Stress, you have it, I have it, we all have it and it doesn’t look the same for everyone.
Stress can look like emotional distress that can be seen by others: the agitation, anger, or tremors. Or maybe your stress is more subtle, maybe you don’t even think of it as stress, such as you can no longer handle certain types of foods, whether it’s nightshades, gluten, corn, or wheat, those are all signs of stress on the body.
More dramatic cases of stress can lead to diseases; heart disease, blood sugar disorders from lack of a proper diet, due to stress not eating properly, or other life threatening conditions.
So what can be done for stress? There are options: meditation, relaxation, a vacation, exercise or more direct therapies such as Emotional Freedom Technique (aka Tapping), journaling, and biofeedback.
What we see too much of when dealing with stress is resorting to drugs. Some drugs lead to addictions and side effects, and more problems rather than solutions. Most drugs only mask the real problem.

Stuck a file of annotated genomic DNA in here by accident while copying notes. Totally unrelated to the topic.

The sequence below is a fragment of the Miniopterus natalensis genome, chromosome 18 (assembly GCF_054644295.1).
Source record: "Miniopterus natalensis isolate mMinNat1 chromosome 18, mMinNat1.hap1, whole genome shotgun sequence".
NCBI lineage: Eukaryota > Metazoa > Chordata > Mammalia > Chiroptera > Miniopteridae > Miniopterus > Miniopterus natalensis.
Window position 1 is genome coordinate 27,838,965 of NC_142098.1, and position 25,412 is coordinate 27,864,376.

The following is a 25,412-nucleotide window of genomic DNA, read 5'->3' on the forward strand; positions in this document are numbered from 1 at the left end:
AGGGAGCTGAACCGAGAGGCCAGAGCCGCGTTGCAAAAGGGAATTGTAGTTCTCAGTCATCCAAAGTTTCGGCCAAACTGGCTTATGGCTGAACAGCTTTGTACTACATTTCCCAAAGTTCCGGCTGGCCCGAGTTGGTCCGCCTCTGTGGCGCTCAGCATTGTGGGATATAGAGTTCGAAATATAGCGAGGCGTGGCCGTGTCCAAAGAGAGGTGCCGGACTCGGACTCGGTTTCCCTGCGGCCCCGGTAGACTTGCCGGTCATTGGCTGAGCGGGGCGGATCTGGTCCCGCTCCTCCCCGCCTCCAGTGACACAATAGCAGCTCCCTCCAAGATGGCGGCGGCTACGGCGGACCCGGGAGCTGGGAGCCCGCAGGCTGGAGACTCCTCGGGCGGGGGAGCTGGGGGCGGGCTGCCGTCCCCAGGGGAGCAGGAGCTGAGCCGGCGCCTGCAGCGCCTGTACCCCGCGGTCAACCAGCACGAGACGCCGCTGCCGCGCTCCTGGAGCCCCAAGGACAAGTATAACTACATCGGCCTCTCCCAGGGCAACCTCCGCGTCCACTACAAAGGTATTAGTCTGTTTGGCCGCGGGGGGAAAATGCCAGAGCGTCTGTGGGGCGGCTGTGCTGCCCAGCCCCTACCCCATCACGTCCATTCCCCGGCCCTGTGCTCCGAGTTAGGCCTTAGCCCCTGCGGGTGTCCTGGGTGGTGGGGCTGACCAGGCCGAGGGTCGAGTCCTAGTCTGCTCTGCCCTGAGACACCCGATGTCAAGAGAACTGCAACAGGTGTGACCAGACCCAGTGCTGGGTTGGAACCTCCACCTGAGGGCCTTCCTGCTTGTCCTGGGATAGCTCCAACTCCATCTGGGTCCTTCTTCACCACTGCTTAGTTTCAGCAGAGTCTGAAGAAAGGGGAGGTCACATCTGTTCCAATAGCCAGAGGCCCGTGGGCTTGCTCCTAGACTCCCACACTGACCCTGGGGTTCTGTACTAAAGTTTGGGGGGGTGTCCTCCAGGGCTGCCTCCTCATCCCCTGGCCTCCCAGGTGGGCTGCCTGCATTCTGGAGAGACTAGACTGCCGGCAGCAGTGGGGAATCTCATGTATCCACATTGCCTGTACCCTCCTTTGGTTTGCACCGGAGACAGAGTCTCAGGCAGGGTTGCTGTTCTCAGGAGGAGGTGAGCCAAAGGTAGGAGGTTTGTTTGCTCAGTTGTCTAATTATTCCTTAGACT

So why does it seem younger people are more active, vital, and interested in life? What happens to us?
As we go through life we compound stress, one stressor added to another. Dysfunctional family life, maybe the break up in high school, unplanned pregnancy, marriage, raising a family, divorce, the death of family and friends. All those things build up stress and create reactions in the body.
No wonder when we look at our aging population we see numerous ailments: emotional distress, grief, depression, and in many cases just overwhelmed by life. Old life traumas built up over time and create havoc in our lives.
If you were to look back on your life, whether young or old, and identify the stressors in your life, that will give you a great measuring tool for your current state of health. Take action to clear old and current stress so that you can live life to the fullest!
Editor’s Note: This article was written by Jodie MacTavish, CBP, ATC, who is a Certified Biofeedback & Auricular Therapist with Healthful Transformations. In the Grand Valley area she may be reached at 360-624-3332 (c) or by email at: Jodie.MacTavish@gmail.com